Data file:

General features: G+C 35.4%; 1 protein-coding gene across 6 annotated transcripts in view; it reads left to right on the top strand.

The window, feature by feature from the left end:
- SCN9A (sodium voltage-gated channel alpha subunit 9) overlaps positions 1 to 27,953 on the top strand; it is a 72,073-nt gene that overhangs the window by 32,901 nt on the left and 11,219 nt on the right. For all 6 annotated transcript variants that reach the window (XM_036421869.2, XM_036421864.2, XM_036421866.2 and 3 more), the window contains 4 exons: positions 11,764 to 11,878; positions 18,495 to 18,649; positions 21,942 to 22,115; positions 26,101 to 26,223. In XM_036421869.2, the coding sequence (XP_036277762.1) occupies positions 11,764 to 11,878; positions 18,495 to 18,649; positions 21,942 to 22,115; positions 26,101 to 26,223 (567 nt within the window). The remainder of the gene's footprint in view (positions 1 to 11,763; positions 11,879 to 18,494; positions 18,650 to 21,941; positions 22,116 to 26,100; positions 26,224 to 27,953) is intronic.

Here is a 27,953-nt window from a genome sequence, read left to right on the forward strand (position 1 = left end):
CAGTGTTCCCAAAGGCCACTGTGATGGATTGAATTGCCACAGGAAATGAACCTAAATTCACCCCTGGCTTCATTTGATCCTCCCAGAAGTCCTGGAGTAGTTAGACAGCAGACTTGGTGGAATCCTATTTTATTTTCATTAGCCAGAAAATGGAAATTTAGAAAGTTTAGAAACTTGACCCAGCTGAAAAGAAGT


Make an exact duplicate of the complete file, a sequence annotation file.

General features: G+C 35.4%; 1 protein-coding gene across 6 annotated transcripts in view; it reads left to right on the top strand.

The window, feature by feature from the left end:
- SCN9A (sodium voltage-gated channel alpha subunit 9) overlaps positions 1 to 27,953 on the top strand; it is a 72,073-nt gene that overhangs the window by 32,901 nt on the left and 11,219 nt on the right. For all 6 annotated transcript variants that reach the window (XM_036421869.2, XM_036421864.2, XM_036421866.2 and 3 more), the window contains 4 exons: positions 11,764 to 11,878; positions 18,495 to 18,649; positions 21,942 to 22,115; positions 26,101 to 26,223. In XM_036421869.2, the coding sequence (XP_036277762.1) occupies positions 11,764 to 11,878; positions 18,495 to 18,649; positions 21,942 to 22,115; positions 26,101 to 26,223 (567 nt within the window). The remainder of the gene's footprint in view (positions 1 to 11,763; positions 11,879 to 18,494; positions 18,650 to 21,941; positions 22,116 to 26,100; positions 26,224 to 27,953) is intronic.

Here is a 27,953-nt window from a genome sequence, read left to right on the forward strand (position 1 = left end):
CAGTGTTCCCAAAGGCCACTGTGATGGATTGAATTGCCACAGGAAATGAACCTAAATTCACCCCTGGCTTCATTTGATCCTCCCAGAAGTCCTGGAGTAGTTAGACAGCAGACTTGGTGGAATCCTATTTTATTTTCATTAGCCAGAAAATGGAAATTTAGAAAGTTTAGAAACTTGACCCAGCTGAAAAGAAGT